I've been thinking of foster children a lot recently. I think part of it is I'm watching the series Bones and two of the characters Bones and Sweets both were foster children. The second is some friends of ours recently adopted a school age child who came out of the foster system. A couple weeks ago she posted this short film to try and help the rest of us be aware of the children in the foster system. It hurt to watch and even now weeks later I can't not think about it. My sister and I often like to talk about our childhood. It was bad. I think we think if we talk about it enough we can make sense of it, make it less painful, manage to give our children a happier life. The things is as bad as our childhood was growing up, we at least had a mother as a stabilizing force even if sometimes she was a little crazy. But some kids don't even have that. They enter the system damaged and unfortunately the system often isn't equip to make a difference. Two of the lines that really struck me, "I am unseen, unheard, unwanted. That is what I am, if even I am anything." Painful. And then at the end there is "I am loveable, I am worthy of care, and that glimmer of light it makes all the difference."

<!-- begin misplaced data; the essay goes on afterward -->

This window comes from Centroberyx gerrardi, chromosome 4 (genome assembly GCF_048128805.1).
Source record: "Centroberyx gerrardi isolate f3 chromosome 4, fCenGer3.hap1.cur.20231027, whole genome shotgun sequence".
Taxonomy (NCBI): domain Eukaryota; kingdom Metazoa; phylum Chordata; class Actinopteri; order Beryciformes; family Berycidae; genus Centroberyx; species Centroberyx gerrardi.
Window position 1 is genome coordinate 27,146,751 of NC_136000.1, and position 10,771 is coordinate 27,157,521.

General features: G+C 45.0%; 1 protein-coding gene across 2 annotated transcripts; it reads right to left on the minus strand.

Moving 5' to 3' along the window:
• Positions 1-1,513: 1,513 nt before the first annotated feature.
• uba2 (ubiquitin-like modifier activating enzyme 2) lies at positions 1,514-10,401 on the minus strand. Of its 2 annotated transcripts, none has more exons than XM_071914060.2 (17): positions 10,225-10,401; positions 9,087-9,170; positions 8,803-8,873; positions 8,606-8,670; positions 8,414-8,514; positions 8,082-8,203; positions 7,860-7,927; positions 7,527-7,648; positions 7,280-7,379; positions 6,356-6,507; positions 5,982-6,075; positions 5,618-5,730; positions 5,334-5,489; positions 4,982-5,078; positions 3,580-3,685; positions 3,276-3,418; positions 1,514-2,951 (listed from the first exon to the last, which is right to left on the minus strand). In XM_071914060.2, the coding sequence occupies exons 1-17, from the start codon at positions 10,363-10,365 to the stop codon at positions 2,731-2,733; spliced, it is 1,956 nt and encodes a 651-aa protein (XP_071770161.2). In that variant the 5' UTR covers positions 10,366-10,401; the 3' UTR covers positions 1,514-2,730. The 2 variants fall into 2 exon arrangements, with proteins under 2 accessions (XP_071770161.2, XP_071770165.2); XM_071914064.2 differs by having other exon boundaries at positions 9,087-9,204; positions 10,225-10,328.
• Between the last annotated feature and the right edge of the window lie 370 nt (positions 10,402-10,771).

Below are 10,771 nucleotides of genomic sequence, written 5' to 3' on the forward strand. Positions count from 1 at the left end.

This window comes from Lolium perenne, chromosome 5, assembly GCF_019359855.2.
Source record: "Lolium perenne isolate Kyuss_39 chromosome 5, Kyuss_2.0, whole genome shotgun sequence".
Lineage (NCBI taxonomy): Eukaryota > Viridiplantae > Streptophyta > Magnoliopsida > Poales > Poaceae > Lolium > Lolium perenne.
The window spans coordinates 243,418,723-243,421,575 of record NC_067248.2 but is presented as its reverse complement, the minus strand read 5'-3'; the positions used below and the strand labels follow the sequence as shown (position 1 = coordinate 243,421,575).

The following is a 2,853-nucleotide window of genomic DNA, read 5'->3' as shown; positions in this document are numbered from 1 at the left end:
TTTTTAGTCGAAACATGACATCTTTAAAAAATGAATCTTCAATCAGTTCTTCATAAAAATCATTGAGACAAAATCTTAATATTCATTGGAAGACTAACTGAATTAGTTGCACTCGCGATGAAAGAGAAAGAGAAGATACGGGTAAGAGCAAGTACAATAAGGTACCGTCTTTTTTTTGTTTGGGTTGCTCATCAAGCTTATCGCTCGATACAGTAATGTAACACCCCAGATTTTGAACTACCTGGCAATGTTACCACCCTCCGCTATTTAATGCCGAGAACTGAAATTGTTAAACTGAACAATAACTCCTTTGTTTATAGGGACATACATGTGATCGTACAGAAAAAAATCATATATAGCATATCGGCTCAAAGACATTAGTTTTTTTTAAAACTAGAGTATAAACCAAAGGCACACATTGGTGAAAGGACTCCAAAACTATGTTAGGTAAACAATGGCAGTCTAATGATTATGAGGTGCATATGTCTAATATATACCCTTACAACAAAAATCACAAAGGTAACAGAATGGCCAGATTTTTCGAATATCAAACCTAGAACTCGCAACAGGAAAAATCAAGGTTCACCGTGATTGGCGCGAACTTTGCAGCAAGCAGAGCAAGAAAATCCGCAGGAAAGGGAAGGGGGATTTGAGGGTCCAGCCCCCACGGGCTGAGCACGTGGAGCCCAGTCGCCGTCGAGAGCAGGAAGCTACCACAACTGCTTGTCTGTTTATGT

There is actually a kickstarter right now to try and put together a Removed part two. Such a beautiful idea. I love that the directors wrote this film to try and tell the story of what it might be like for a foster care child. They had been preparing to take in foster care children and kept hearing from everyone, "Oh I couldn't do that, it would be too hard." And they realized that while everyone focused on the adults and how it would be for the family few people had the background to really empathize, relate, and ultimate understand what the children in the system were going through. It touched me deeply. If you have any interest in being part of that you can find the kickstarter here.